Last Year’s Surplus Doesn’t Get City Over It’s Financial Issues

It’s good to see Jamestown finish a fiscal year with a surplus, but let’s not get too excited.

The news from Monday’s City Council meeting is indicative of two things — that city officials did a good job, and got a little lucky, with expenditures coming in under budget, particularly health insurance claims; and the state was extremely generous above and beyond the $864,000 the city requested in 2016 to balance the 2017 budget. Were it not for New York state, the city would still have been roughly $500,000 in the hole last year. The city received an additional $203,274 in highway aid and an additional $210,000 in the form of an unexpected reimbursement for the Greater Jamestown Riverwalk resulted in the surplus. The city also used $175,074 of the nearly $1 million the state earmarked for the city in additional state aid.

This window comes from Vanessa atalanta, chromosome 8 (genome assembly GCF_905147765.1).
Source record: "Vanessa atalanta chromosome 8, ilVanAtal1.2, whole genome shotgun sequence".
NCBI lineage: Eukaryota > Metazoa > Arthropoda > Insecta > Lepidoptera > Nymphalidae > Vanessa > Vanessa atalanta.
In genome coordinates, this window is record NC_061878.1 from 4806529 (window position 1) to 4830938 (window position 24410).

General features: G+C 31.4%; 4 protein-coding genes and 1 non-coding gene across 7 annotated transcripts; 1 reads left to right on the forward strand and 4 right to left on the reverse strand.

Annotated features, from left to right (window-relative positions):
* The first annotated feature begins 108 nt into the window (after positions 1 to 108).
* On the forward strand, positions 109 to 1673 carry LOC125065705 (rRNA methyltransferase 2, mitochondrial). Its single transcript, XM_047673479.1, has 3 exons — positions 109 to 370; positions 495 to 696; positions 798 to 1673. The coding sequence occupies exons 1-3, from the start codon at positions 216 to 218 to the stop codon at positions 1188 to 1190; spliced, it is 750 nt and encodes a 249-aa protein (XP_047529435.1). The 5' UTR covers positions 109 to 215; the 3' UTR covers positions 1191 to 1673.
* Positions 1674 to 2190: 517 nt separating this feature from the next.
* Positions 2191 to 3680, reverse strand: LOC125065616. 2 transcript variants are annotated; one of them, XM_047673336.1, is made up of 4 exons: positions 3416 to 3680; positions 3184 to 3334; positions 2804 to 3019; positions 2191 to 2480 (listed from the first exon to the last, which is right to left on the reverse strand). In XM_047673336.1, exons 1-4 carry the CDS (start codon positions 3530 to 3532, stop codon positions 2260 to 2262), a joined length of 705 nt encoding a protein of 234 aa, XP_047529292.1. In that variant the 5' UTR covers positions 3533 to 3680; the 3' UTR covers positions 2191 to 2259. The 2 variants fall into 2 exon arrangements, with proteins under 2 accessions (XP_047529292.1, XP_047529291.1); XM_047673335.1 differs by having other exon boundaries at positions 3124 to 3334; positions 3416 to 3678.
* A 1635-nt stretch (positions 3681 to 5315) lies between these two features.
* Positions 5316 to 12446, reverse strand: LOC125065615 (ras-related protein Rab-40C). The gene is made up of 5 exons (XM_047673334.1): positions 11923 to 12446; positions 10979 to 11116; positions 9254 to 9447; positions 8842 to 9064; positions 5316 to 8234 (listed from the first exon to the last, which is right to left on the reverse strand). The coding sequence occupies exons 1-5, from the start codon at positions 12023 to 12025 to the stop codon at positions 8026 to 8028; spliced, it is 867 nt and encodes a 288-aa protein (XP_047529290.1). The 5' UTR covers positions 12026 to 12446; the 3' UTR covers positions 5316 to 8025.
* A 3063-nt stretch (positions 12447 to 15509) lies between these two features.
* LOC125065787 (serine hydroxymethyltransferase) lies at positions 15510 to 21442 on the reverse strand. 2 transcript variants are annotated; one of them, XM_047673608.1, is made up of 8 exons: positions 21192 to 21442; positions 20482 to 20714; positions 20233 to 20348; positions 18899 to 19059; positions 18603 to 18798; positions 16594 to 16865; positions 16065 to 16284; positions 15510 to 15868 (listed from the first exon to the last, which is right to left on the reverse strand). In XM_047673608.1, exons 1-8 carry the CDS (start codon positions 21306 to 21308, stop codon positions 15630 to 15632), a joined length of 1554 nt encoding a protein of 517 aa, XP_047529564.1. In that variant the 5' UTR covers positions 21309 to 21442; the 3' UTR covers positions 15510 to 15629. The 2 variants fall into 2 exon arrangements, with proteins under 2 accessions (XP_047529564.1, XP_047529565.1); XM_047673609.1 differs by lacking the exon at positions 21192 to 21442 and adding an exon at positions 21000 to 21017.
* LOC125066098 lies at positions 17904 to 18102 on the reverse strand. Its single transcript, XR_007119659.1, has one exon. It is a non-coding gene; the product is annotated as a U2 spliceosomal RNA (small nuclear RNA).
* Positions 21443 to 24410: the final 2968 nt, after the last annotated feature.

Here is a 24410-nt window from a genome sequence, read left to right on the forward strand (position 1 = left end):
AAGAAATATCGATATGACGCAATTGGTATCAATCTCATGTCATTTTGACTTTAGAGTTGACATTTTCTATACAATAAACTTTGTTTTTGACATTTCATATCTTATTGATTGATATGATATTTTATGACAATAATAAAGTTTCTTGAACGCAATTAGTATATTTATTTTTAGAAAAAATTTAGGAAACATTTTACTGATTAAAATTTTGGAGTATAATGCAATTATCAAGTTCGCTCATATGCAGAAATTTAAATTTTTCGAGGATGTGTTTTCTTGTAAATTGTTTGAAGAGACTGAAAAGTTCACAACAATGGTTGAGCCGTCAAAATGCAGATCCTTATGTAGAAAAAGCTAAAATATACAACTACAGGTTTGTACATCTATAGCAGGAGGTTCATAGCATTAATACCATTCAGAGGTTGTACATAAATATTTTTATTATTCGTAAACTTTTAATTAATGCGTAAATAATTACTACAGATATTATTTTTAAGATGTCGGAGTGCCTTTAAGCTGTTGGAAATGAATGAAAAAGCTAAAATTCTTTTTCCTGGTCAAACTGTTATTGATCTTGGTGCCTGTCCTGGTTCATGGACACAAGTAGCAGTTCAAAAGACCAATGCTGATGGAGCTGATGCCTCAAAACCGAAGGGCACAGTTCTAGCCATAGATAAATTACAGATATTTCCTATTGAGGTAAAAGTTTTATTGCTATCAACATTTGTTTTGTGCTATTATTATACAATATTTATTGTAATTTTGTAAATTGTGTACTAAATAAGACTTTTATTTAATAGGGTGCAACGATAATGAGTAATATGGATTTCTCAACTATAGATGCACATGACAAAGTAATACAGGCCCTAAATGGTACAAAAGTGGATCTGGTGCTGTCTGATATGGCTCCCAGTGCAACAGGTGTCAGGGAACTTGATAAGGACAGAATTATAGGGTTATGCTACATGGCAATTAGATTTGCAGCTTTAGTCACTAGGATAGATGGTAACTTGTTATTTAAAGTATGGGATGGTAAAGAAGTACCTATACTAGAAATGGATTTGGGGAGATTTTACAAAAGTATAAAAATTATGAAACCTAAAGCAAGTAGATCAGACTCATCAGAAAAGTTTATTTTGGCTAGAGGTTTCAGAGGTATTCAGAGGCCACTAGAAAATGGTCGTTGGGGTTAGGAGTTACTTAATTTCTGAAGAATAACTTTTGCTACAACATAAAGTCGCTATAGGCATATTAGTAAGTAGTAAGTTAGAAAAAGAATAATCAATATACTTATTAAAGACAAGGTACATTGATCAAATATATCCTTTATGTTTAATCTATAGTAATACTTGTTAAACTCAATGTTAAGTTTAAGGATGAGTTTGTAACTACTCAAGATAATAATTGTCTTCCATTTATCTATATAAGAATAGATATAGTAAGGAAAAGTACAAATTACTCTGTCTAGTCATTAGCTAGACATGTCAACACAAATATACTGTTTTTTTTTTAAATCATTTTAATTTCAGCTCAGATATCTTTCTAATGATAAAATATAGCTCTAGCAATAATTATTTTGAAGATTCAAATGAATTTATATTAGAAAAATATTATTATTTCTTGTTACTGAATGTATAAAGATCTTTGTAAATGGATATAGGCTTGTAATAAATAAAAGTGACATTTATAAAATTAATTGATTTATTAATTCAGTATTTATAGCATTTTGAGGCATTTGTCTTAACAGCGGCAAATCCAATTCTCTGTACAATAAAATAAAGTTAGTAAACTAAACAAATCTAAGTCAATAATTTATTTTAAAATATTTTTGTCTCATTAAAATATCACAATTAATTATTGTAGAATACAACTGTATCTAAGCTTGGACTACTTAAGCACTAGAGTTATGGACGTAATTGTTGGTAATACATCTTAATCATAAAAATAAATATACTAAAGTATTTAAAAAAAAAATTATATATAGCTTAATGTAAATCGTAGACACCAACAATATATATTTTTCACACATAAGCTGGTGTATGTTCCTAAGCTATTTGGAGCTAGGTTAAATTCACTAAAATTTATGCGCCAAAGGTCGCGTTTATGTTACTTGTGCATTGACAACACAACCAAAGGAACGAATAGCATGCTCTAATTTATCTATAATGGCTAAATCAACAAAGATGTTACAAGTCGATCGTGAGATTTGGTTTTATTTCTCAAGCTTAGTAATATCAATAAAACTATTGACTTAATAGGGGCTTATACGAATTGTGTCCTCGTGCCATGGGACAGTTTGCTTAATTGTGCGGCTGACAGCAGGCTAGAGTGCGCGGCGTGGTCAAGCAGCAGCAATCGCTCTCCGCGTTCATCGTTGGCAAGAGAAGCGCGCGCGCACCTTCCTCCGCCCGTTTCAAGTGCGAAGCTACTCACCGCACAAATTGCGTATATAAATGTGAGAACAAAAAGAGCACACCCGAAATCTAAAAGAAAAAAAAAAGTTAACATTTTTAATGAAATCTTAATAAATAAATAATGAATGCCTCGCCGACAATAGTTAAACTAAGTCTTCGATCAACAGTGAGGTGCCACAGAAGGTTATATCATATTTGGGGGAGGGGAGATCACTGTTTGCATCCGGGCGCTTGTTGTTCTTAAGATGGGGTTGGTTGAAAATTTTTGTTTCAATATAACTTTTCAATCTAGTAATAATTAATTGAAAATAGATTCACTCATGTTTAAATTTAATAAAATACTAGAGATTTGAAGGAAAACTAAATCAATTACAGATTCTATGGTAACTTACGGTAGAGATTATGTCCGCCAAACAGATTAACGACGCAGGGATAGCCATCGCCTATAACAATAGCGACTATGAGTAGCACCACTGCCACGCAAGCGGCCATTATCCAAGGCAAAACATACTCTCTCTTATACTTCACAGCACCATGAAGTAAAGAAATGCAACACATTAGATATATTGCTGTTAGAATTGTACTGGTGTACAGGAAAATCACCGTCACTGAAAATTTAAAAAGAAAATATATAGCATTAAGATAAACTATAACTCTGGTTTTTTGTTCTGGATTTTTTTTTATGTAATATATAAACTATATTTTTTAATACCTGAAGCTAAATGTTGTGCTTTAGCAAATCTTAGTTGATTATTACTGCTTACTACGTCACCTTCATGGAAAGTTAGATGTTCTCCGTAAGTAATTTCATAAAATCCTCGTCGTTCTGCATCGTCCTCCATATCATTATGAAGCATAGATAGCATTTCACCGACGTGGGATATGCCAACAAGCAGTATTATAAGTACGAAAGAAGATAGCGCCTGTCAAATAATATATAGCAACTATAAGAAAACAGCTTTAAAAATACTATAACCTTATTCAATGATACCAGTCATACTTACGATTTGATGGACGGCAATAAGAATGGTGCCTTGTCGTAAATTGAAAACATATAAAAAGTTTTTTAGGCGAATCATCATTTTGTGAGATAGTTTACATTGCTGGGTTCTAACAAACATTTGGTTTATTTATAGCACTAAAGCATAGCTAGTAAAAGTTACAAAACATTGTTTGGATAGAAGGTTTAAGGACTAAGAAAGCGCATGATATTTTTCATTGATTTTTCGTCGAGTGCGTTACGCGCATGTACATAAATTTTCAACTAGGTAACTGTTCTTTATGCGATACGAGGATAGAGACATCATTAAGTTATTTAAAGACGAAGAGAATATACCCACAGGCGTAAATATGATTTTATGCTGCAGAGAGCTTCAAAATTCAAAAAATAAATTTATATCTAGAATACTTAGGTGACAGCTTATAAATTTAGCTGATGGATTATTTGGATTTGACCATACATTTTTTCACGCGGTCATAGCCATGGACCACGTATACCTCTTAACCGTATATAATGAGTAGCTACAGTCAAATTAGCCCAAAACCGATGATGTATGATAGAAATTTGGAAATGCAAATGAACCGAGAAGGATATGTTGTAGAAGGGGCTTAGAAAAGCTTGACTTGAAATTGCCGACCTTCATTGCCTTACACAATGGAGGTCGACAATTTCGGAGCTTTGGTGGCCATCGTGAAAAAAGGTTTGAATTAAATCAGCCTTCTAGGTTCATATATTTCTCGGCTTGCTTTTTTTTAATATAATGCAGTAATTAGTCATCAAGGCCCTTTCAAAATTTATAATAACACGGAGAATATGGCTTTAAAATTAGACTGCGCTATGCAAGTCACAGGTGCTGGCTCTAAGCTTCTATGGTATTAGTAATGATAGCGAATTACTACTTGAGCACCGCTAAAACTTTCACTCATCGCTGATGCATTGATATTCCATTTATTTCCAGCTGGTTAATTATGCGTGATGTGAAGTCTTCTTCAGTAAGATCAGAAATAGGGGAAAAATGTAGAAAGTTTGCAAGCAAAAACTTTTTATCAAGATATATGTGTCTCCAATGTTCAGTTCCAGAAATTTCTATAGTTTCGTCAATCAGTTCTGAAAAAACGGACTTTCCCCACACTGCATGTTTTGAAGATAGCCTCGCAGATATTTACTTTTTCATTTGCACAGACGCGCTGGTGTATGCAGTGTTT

Monday’s announcement doesn’t mean Jamestown is over its financial issues. To his credit, Mayor Sam Teresi said as much during Monday’s City Council meeting. The city still needs to find a way to rein in retiree health care costs, increase its taxable assessment so that the tax burden is spread more evenly and find a way to create room under the state’s constitutional taxation limit. And, perhaps a thank you card to New York state is in order, too.

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